The government has a consistent record of promulgating laws that are specifically designed to crack down on any form of perceived dissent in the country. It is against this backdrop that the proposed Bill seeks to be enacted. The Patriot Bill, as it has been termed, is anything but. The tenets that underpin the Bill belies the fact that it is not intended to prevent fraud, or treason, or subversion of the government. Instead, it is the latest in a long line of legal instruments designed to punish citizens, civil society organisations and political adversaries for exercising the right to expression, particularly in relation to the state of the nation. The remarks of political analyst Godwine Mureriwa, which were quoted in the article, are both ironic and illuminating, in that they make no qualms about the fact that the proposed Bill ought to be viewed as targeting perceived political opposition from politicians and civil society leaders.
There can be no room for a law such as the one proposed in a democratic society. The Logan Act, which has been extensively referred to in the formulation of the proposed Bill, has only been utilised in two indictments and not a single successful prosecution in the past two centuries. In other words, it is obsolete.
In the two circumstances where it was invoked, it was done so purely to penalise political speech. The general and sweeping nature of the proposed bill is a cause for concern as it appears that it would be applicable to any citizen, civil society organisation and political opponent/party. There does not appear to be a delineation of what would constitute unacceptable private correspondence with foreign governments, save for what is determined by the government. This is particularly of concern to the work of human rights-related organisations, whose mandate it is to observe, bring attention to and seek redress for human rights violations. A simple consideration of the fact that only the government would be permitted to decide what violations could and could not be revealed to the world, reveals the absurdity of the proposed law. This is more so, given the fact that the government is predominantly the perpetrator of said human rights violations in the country. It goes without saying that the direct conflict of interest would effectively result in the death of human rights activities in the country.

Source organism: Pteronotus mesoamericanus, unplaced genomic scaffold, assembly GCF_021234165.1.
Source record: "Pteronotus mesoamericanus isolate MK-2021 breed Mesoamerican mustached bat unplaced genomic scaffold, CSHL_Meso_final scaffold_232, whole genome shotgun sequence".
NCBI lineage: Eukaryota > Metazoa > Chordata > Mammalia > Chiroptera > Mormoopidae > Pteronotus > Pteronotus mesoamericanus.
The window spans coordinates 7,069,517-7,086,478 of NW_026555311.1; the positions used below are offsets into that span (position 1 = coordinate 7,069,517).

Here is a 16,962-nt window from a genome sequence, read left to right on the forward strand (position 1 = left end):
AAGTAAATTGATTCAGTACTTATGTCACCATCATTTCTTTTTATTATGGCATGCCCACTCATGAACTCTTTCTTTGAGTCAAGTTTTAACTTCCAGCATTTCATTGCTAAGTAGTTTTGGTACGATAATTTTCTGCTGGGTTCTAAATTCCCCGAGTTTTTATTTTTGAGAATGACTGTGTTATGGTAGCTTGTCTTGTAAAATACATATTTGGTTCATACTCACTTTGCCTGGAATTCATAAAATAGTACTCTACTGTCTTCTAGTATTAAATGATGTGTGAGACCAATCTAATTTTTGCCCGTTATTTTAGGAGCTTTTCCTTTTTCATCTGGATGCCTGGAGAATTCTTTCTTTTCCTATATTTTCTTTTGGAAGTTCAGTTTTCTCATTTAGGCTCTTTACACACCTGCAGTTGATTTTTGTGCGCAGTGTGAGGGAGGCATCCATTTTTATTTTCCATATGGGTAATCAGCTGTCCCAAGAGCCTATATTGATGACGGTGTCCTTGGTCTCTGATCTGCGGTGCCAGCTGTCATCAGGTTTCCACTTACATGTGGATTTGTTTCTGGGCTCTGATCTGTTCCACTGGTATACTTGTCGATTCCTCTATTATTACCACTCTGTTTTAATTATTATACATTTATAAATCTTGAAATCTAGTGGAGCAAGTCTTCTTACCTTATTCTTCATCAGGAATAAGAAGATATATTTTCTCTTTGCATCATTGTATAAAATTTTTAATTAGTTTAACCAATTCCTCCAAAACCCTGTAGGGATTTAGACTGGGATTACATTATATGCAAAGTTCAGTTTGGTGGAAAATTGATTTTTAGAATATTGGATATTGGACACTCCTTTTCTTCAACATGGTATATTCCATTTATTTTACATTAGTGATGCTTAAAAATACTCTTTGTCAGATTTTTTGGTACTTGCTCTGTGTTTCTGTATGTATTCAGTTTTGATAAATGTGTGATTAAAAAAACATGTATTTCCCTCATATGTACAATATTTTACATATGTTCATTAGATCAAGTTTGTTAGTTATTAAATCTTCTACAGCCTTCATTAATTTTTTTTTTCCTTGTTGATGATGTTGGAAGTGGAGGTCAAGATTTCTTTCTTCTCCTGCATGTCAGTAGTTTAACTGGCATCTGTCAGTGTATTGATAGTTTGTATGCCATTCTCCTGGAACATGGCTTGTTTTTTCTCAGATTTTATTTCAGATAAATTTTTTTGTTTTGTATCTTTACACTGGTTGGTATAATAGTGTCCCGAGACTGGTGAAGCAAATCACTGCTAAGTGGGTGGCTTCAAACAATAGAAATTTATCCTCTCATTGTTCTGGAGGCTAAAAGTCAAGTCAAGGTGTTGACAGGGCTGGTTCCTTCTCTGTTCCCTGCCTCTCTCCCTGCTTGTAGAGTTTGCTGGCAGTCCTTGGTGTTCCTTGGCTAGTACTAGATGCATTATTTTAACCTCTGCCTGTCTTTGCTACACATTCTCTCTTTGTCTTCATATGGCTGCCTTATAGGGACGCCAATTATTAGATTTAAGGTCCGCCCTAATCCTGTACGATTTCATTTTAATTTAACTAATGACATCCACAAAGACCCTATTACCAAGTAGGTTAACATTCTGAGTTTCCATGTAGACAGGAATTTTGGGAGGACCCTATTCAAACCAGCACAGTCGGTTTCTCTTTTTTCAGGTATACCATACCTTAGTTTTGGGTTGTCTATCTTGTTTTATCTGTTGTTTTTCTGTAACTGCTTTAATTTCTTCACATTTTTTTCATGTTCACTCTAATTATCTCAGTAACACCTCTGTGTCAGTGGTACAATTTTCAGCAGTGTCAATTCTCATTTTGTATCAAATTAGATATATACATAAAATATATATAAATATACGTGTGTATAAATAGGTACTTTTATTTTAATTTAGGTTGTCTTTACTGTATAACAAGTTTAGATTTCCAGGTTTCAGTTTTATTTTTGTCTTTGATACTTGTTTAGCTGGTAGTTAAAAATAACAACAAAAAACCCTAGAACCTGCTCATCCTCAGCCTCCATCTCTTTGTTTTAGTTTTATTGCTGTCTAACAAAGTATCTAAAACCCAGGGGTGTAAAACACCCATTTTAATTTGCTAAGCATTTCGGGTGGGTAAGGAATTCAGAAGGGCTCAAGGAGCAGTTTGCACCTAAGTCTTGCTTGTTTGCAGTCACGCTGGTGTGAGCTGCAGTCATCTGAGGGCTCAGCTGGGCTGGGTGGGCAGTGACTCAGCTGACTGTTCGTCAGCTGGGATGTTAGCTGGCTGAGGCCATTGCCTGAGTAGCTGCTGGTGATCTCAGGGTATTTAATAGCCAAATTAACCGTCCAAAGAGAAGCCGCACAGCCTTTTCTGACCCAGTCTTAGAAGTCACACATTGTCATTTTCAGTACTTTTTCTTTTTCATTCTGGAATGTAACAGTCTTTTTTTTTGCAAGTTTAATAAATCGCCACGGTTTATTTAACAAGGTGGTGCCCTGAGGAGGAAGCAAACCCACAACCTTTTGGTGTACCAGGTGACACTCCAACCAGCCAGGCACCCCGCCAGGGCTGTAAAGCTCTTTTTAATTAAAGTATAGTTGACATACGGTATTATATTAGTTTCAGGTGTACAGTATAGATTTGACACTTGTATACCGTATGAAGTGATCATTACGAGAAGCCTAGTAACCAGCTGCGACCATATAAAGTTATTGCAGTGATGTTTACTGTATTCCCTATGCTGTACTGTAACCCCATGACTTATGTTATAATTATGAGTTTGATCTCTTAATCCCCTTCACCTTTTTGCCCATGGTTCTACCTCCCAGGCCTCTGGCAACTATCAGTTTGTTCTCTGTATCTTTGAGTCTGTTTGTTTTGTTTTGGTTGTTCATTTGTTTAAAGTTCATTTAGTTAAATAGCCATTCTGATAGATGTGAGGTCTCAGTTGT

Evidently, when an Act is relegated to the dustbin of history, there are cardinal failings related to its existence and operation. It therefore defies logic, that a developing country such as Zimbabwe, would be eager to bring into operation a law that is influenced by principles that are misplaced; not only in the first world, but particularly, in a country such as Zimbabwe. In America, the disuse of the Act has been predominantly attributed to two considerations. The first is that the Act undermines the right to freedom of expression, with the adoption of the First Amendment to the American constitution. The principle of constitutional supremacy renders the constitutional provision supreme. The second is that the Act was created as a political tool between two opposing political ideologies, as opposed to nationalistic considerations. In this light, the “Patriot Bill” creates a sense of alarm and discomfiture in that it affirms the general trend by the government to weaponise the law against its citizens in order to control, intimidate and stifle the people.
l Yassin Nhara is a lawyer and serves as a consultant researcher with the Zimbabwe Human Rights NGO Forum
l Musa Kika is a human rights and constitutional lawyer and is the executive director of the Zimbabwe Human Rights NGO Forum